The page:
Email Impersonation Knows No Borders
Hello…Elvis? Photo credit: Gunnshots
Email impersonation scams, also known as business email compromise (BEC) or phishing attacks, have risen 20 percent in the first nine months of this year, according to the Singapore police.
According to the report, those scams have cost Singaporeans S$19 million (U.S. $13.4 million), of which the police have only been able to recover U.S. $100,000 — a recovery rate of just 0.75 percent.
That one case of recovered money provides some insight into how a BEC attack works. On May 27, the news report writes, a Singaporean company received an email from an overseas business partner that included a request for payment. The company transferred the money to a foreign bank account. It was only when they spoke with the overseas partner that the company realized it had fallen victim to a scam, because the partner’s email had been compromised.
Fortunately, the money was still in the bank account, so police were able to recover the funds.
It’s worth noting that the vast majority of email impersonation scams like this don’t require hackers to gain access to the mail servers or mail clients of the target company.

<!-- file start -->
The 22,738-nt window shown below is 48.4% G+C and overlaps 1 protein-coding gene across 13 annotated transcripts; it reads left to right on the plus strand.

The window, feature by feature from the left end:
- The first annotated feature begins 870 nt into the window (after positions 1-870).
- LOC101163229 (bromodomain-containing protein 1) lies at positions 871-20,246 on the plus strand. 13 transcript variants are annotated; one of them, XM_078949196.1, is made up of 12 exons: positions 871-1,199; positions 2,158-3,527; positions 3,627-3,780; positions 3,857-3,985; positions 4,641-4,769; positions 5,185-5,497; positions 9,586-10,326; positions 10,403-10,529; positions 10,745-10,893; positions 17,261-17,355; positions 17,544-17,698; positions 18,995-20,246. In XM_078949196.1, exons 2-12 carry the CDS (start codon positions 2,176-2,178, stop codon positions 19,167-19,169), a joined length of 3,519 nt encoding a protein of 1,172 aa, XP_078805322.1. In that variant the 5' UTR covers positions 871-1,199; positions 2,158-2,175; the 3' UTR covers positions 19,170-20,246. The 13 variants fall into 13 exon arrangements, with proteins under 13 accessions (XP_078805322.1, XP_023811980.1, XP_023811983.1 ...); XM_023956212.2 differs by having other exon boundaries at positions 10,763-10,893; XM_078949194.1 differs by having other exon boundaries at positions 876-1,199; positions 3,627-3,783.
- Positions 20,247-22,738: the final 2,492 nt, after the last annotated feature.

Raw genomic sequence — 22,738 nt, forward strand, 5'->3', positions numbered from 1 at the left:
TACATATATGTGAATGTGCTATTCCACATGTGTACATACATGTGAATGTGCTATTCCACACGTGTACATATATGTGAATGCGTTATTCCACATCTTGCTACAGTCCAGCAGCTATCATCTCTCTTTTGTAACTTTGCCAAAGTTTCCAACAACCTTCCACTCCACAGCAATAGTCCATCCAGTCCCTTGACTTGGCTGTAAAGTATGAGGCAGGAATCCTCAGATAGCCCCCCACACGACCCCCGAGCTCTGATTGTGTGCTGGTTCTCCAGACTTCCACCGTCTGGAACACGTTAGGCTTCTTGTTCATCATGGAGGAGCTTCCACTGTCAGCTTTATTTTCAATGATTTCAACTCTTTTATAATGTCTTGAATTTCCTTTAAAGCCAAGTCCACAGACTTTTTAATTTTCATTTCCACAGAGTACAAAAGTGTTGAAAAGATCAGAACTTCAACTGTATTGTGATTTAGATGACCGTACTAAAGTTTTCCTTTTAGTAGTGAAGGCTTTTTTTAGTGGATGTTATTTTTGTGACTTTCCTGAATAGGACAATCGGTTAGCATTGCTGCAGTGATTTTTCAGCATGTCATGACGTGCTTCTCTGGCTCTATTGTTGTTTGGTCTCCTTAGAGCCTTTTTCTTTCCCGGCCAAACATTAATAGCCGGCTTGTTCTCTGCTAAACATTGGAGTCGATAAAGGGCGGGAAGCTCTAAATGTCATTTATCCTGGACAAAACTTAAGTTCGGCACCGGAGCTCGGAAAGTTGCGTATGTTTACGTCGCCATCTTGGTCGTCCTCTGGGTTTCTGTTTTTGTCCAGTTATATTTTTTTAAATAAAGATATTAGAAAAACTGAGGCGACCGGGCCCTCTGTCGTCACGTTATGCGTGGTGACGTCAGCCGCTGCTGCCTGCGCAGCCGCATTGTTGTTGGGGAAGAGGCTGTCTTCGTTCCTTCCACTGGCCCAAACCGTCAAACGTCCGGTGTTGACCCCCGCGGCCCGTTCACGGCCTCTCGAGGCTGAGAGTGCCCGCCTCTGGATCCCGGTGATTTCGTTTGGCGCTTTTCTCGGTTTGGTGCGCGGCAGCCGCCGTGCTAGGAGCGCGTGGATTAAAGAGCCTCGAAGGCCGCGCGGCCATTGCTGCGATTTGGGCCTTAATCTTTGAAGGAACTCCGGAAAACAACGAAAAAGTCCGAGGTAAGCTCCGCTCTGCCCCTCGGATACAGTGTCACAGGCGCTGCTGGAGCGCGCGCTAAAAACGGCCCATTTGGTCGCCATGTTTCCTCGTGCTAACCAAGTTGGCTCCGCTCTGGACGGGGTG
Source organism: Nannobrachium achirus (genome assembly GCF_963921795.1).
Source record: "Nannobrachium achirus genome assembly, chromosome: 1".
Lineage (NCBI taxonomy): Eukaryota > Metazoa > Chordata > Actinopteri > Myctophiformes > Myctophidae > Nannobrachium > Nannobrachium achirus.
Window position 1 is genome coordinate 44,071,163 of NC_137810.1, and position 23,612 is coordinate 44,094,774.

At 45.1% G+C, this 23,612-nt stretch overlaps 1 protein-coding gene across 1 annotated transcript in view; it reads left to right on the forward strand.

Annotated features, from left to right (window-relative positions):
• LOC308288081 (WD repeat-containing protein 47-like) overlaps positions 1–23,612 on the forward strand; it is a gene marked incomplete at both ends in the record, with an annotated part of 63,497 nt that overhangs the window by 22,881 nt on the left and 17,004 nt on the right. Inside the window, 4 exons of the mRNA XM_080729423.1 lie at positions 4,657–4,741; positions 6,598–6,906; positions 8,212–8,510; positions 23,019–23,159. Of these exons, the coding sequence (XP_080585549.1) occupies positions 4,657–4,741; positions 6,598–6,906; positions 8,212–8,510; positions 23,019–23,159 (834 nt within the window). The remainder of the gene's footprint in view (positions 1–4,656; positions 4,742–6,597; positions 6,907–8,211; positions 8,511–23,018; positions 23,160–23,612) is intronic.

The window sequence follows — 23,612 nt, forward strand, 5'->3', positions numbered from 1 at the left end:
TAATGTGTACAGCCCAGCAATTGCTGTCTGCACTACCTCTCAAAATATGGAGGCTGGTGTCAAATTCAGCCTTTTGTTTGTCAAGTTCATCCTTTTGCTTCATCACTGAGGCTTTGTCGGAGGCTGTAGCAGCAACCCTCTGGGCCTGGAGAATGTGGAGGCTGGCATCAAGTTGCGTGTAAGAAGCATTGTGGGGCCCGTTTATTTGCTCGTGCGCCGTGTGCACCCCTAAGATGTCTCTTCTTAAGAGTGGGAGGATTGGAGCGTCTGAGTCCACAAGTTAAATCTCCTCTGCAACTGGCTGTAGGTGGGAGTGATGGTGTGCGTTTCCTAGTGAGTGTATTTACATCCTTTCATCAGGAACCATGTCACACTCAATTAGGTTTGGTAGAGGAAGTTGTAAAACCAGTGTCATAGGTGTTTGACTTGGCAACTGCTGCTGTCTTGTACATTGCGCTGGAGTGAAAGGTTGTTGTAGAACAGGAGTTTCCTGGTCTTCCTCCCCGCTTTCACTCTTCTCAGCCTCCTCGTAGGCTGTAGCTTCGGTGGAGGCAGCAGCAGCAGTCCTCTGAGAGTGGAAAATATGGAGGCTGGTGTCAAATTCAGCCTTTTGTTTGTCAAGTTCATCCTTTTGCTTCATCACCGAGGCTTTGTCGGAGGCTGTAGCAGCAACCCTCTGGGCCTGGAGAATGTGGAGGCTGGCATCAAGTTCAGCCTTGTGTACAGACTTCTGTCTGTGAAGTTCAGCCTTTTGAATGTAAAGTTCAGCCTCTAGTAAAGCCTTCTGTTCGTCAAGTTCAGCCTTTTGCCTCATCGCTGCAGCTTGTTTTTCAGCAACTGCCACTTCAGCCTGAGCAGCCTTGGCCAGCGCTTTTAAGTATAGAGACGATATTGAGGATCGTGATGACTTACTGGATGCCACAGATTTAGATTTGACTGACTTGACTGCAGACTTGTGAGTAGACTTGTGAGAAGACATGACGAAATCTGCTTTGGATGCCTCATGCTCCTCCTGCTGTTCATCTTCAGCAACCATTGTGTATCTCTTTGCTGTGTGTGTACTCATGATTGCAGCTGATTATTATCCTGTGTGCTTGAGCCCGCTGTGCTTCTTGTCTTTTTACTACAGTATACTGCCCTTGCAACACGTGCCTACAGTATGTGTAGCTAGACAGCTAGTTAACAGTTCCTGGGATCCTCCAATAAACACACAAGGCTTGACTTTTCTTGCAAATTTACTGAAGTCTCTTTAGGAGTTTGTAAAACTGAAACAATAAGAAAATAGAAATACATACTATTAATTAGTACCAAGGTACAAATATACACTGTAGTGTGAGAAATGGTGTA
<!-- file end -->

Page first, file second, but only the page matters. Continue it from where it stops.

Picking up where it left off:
Because most companies don’t utilize email authentication, it’s trivially easy for phishers to send emails to a target (the Singaporean business, in this example) with a fake From: address, making the email look as if it had legitimately originated from another company. Doing so requires no access to the impersonated company’s email systems at all.
That kind of attack can be easily stopped by using DMARC authentication. More than 2.5 billion email inboxes work with standards-based authentication now, including all the major commercial providers of email such as Microsoft, Google, and AOL. If phishers try to impersonate the email address of a company that has implemented DMARC, mailboxes such as these will reject the incoming mail or deliver it to a spam folder — while sending a log of that attempted impersonation to the domain owner.